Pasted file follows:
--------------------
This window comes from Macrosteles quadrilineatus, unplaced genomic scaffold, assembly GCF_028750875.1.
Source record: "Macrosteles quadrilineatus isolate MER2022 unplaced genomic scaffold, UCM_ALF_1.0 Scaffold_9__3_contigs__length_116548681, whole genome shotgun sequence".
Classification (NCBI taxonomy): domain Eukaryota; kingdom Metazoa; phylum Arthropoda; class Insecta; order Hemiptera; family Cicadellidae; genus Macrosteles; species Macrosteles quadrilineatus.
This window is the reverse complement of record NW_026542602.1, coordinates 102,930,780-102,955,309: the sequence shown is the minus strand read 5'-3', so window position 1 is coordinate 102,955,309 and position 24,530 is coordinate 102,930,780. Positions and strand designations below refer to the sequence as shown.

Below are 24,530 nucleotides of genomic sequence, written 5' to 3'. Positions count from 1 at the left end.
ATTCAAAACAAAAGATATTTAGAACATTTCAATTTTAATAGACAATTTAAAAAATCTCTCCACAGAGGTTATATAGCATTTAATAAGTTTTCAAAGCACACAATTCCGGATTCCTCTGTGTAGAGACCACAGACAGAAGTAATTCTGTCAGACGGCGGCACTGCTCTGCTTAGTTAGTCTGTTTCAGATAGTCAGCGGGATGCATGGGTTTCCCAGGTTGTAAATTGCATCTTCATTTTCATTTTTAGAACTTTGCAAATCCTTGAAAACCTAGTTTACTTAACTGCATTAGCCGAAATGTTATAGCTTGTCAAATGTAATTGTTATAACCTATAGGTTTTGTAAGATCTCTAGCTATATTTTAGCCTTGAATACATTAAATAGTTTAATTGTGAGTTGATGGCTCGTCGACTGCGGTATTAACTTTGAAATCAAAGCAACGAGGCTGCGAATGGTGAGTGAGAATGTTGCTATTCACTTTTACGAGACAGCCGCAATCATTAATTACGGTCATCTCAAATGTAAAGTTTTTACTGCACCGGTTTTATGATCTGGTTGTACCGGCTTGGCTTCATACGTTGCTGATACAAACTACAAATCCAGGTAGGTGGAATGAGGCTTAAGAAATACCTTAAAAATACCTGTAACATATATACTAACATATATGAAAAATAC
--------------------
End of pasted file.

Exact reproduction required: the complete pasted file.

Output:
This window comes from Macrosteles quadrilineatus, unplaced genomic scaffold, assembly GCF_028750875.1.
Source record: "Macrosteles quadrilineatus isolate MER2022 unplaced genomic scaffold, UCM_ALF_1.0 Scaffold_9__3_contigs__length_116548681, whole genome shotgun sequence".
Classification (NCBI taxonomy): domain Eukaryota; kingdom Metazoa; phylum Arthropoda; class Insecta; order Hemiptera; family Cicadellidae; genus Macrosteles; species Macrosteles quadrilineatus.
This window is the reverse complement of record NW_026542602.1, coordinates 102,930,780-102,955,309: the sequence shown is the minus strand read 5'-3', so window position 1 is coordinate 102,955,309 and position 24,530 is coordinate 102,930,780. Positions and strand designations below refer to the sequence as shown.

Below are 24,530 nucleotides of genomic sequence, written 5' to 3'. Positions count from 1 at the left end.
ATTCAAAACAAAAGATATTTAGAACATTTCAATTTTAATAGACAATTTAAAAAATCTCTCCACAGAGGTTATATAGCATTTAATAAGTTTTCAAAGCACACAATTCCGGATTCCTCTGTGTAGAGACCACAGACAGAAGTAATTCTGTCAGACGGCGGCACTGCTCTGCTTAGTTAGTCTGTTTCAGATAGTCAGCGGGATGCATGGGTTTCCCAGGTTGTAAATTGCATCTTCATTTTCATTTTTAGAACTTTGCAAATCCTTGAAAACCTAGTTTACTTAACTGCATTAGCCGAAATGTTATAGCTTGTCAAATGTAATTGTTATAACCTATAGGTTTTGTAAGATCTCTAGCTATATTTTAGCCTTGAATACATTAAATAGTTTAATTGTGAGTTGATGGCTCGTCGACTGCGGTATTAACTTTGAAATCAAAGCAACGAGGCTGCGAATGGTGAGTGAGAATGTTGCTATTCACTTTTACGAGACAGCCGCAATCATTAATTACGGTCATCTCAAATGTAAAGTTTTTACTGCACCGGTTTTATGATCTGGTTGTACCGGCTTGGCTTCATACGTTGCTGATACAAACTACAAATCCAGGTAGGTGGAATGAGGCTTAAGAAATACCTTAAAAATACCTGTAACATATATACTAACATATATGAAAAATAC